Swiss composer Christoph Delz was a superb pianist who studied composition with Karlheinz Stockhausen and was active as a significant interpreter within the European new music scene of his day. Nonetheless, he also felt a strong affinity with nineteenth century Romanticism and regularly programmed recitals of Liszt, Schumann, Mussorgsky, and other composers of that era. The sense of tension growing from the collision of these disparate realms of influence is felt in Guild's Christoph Delz: Piano Works, a collection performed by Georgian pianist Tamriko Kordzaia. This brings together the opposite ends of Delz's worklist; the piano piece Sils Op. 1 (1975) and the last two pieces he completed before his death from AIDS in 1993: Drei Aufzuge aus "Istanbul" and his elaboration of Franz Schubert's "Reliquie" Sonata.
Sils was inspired by a winter walk on the frozen surface of Sils Lake, located on the Engadin River in Switzerland. Its idiom may strike the listener likewise as rather icy; Delz must have learned his lessons with Stockhausen well, as this piece could pass muster as one of Stockhausen's Klavierstücke of the 1950s. The later pieces show that Delz absorbed and digested his influences more completely than in Sils, but this did not mean a full-scale return to traditional tonality. Rather, Delz pursued an interest in collage, quotation, and fragmentation drawn from his impressions and musical experiences. Istanbul was his last original work, a cantata employing massive forces that served for Delz as an allegory for all cultures of the world coming together in one place. The Drei Aufzuge aus "Istanbul" are three excerpts from this work as arranged for piano, and demonstrates that in his use of collage techniques, Delz did not seek greater density of texture but to realize a sense of inner peace, perhaps even a measure of "truth." Delz's "completion" of the Schubert "Reliquie" is the most radical and pleasing of the pieces on Christoph Delz: Piano Works. The first two movements stand as they are, with the unfinished third movement completed almost as Schubert might have wanted it. But in the fourth movement, Delz allows himself free range and pulls together a dazzling collage of Romantic piano mannerisms, even including a snatch of music from Schubert's "Unfinished" Symphony. It is an impressive and moving achievement, and one that runs completely against the grain of European post-serialism.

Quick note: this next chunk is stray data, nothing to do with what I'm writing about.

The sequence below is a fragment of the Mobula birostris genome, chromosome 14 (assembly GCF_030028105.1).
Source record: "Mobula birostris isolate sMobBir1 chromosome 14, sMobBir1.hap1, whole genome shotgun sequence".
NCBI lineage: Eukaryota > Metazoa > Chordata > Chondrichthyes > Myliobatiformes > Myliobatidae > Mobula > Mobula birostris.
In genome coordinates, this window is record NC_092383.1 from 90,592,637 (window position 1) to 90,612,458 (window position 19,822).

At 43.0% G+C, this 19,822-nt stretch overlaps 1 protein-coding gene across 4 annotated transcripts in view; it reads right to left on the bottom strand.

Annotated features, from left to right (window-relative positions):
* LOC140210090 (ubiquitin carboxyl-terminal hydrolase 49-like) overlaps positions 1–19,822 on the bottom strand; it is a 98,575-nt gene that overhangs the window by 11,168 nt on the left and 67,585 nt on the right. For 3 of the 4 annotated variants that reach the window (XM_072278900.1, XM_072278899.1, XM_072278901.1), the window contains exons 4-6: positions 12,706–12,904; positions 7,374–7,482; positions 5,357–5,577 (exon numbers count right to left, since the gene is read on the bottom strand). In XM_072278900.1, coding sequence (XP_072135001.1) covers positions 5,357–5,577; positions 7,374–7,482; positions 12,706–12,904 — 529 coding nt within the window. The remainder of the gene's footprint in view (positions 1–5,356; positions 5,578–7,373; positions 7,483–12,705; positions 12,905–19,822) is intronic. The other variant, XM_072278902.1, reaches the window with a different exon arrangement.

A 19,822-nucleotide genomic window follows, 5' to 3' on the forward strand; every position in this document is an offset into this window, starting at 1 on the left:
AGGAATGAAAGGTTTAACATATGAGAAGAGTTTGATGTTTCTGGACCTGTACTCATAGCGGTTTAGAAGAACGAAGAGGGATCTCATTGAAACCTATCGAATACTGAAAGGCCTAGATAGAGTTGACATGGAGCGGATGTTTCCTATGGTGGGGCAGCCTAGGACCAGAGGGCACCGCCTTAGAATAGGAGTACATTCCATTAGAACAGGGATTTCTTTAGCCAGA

Ironically, it is in the unadorned opening two movements of the Schubert where pianist Kordzaia seems most like a fish out of water. She plays the Schubert in a hard neo-Classical style, fortissimos are LOUD, and she almost makes the genial and sensitive Schubert sound like Prokofiev. However, the point is taken that for a pianist to be able to perform Delz's original work it requires a steely and super-virtuosic technique. To be able to move from this style into the graciousness of Schubert's early Romanticism and back out again requires a level of specialization perhaps only Delz himself cultivated. Christoph Delz: Piano Works is certainly not for general tastes in any way. Nevertheless, it is interesting, poignant, and thought-provoking music that is far more emotionally responsive than is the norm for new music from the old world.